Malmesbury couple Sandy and Bradley Arendse were elated when Sandy became pregnant late last year. It was the first bit of good news they’d had in many years, having lived through years of Bradley undergoing dialysis treatment for renal failure and a kidney transplant, as well as Sandy’s miscarriage a year earlier.
The couple, who married in 2015, share a 10-year-old son and Sandy has a 20-year-old daughter who Bradley considers his flesh and blood.
They were thrilled at the prospect of having a new addition to their family.
But when Sandy was admitted to hospital two weeks before her due date, their happiness faded as quickly as it had appeared. Doctors shared the grim news that their son had been stillborn.
It was a devastating experience and Bradley has been sharing heart-trending poems about their loss and grief. He’s sharing their story in the hope that it might bring some comfort to those experiencing a similar heartache, he says.
“In September 2020, we discovered that Sandy was pregnant, which was amazing news because we were hoping to get pregnant after [my successful kidney] transplant. Everyone was so happy for us, knowing what we have been through. The pregnancy was going well, Sandy went for regular check-ups and the baby was growing.
“Because of the bad times we had had, he was our beacon of hope. We were going to name him Kayden, and he was a sign that good was coming. A sign that this was our time, and we were going to be one happy family. He was due on 15 April.
“On Monday [29 March] we went to the pharmacy to buy his bottles and the last stuff we needed for him. We got home around 6pm, and I had to go out. When I came home an hour later, Sandy told me she had seen some red in her urine.
“The previous week Sandy had been told at her check-up that if she saw any redness in her urine she needed to come in immediately. We started packing, and at around midnight on Monday we went to the hospital. At that time, she was already starting to experience pain in her back and lower abdominal area, which meant Kayden was on his way. I was getting very nervous.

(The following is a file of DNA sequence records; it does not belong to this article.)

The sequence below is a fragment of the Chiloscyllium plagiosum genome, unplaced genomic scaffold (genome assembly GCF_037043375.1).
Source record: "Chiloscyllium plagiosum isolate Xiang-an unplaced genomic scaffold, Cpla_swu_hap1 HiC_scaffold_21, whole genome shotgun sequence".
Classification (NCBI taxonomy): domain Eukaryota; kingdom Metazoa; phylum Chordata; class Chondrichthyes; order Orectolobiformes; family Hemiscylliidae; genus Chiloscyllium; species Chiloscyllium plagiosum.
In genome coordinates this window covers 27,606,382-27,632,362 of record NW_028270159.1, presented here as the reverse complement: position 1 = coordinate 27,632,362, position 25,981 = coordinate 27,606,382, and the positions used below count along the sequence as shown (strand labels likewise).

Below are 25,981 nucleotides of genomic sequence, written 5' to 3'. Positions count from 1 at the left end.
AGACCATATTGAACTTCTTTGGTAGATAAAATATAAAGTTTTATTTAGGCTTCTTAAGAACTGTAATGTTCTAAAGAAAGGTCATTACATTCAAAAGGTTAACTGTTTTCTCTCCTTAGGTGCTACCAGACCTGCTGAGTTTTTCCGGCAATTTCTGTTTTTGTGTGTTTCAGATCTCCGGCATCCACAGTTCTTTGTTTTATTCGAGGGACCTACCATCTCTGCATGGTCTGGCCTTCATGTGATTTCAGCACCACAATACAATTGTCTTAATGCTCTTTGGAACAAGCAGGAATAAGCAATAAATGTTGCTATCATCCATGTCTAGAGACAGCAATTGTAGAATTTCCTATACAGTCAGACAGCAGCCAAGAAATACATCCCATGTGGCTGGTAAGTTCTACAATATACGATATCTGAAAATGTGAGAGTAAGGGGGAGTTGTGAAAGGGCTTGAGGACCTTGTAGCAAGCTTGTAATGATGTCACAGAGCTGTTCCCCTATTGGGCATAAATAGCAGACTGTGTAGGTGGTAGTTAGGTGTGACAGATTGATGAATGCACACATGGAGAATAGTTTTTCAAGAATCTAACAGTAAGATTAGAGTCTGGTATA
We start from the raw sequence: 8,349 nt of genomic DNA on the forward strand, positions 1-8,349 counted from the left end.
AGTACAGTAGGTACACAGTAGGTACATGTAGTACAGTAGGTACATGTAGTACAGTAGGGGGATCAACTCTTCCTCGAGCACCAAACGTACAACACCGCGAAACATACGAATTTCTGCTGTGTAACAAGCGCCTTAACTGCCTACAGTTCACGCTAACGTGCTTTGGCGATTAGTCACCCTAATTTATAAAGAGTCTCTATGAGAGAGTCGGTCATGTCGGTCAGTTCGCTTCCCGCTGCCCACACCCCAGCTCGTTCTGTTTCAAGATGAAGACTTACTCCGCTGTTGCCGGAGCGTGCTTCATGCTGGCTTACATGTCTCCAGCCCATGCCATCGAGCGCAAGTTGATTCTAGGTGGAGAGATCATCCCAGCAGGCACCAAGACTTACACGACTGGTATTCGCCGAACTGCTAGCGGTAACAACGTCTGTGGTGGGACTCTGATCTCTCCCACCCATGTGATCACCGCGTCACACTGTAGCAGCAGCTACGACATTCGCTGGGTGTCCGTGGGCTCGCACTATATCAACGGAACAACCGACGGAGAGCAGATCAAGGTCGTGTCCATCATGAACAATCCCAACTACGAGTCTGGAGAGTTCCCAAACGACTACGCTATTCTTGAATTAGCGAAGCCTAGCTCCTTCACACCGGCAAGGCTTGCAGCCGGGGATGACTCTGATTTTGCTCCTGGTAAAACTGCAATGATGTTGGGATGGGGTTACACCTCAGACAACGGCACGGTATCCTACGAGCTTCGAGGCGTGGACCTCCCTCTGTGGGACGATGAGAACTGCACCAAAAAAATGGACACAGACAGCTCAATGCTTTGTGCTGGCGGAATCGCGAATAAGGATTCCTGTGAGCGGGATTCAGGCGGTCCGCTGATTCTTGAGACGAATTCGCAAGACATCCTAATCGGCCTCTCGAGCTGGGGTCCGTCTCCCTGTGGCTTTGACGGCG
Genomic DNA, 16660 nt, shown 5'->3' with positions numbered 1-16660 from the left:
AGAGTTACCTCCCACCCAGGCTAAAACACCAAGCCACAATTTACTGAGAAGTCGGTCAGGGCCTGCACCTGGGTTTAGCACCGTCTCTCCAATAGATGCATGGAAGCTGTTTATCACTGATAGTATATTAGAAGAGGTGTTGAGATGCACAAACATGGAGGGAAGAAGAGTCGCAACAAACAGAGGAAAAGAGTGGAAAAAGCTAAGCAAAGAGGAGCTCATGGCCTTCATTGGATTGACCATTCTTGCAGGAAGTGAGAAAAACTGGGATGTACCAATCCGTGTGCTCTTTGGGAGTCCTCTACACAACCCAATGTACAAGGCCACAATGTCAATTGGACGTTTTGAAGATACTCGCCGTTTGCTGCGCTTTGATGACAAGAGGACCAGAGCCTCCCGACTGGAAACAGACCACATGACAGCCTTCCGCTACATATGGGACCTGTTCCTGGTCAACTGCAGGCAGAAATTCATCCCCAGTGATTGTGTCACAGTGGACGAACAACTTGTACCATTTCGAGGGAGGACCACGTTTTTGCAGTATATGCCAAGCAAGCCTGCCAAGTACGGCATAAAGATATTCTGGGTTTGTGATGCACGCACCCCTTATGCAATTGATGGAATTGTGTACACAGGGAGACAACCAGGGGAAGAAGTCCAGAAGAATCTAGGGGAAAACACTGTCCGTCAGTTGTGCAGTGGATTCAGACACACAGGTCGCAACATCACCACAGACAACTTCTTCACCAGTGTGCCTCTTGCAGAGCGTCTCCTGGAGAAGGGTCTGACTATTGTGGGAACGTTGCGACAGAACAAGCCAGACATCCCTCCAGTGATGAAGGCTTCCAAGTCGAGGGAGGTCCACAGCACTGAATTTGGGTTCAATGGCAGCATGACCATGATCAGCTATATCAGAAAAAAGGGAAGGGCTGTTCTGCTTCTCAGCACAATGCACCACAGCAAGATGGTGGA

“Sandy was admitted and I sat in the waiting area. I could hear babies crying, and I thought to myself, ‘That’s my son, he’s here now’. There were people walking up and down. I thought they were coming to fetch me, but nobody came.
“I was feeling overcome with nerves and excitement, and that was when I started writing the poem because I have this tendency to put my feelings on paper. The poem was supposed to end with the announcement of his birth.
“After about an hour-and-a-half, the doctor appeared in front of me. I could see from his body language and hear from the tone of his voice that something was not right. He opened his mouth, and said, ‘Sir’, then I lost it.
“My emotions were just dead. I just went down. I sat and listened to what he had to say. He told me that the nurse who had called him said they couldn’t find our baby’s heartbeat with a stethoscope or with a sonar scan.
“The doctor told me that he was going to allow nature to take its course and let Sandy give birth normally because she was fully dilated. He said that if our baby showed any sign of life after the birth, they might be able to save him. That gave me a little bit of hope. Maybe things would be okay.
“The doctor left and returned after 20 minutes. They were not able to save our baby.
“We held him for about 30 minutes as our world fell apart. It was devastating. For us to have had that time with him was bittersweet. It felt like we had the complete family we had always wanted, even though he was no longer alive. Being able to hold him in my arms gave me some type of closure.
“I always say that whenever bad things happen to us, tomorrow the sun will shine again. There is always a reason for everything that happens in your life, and we have come to believe that whatever it is, it just makes us stronger.”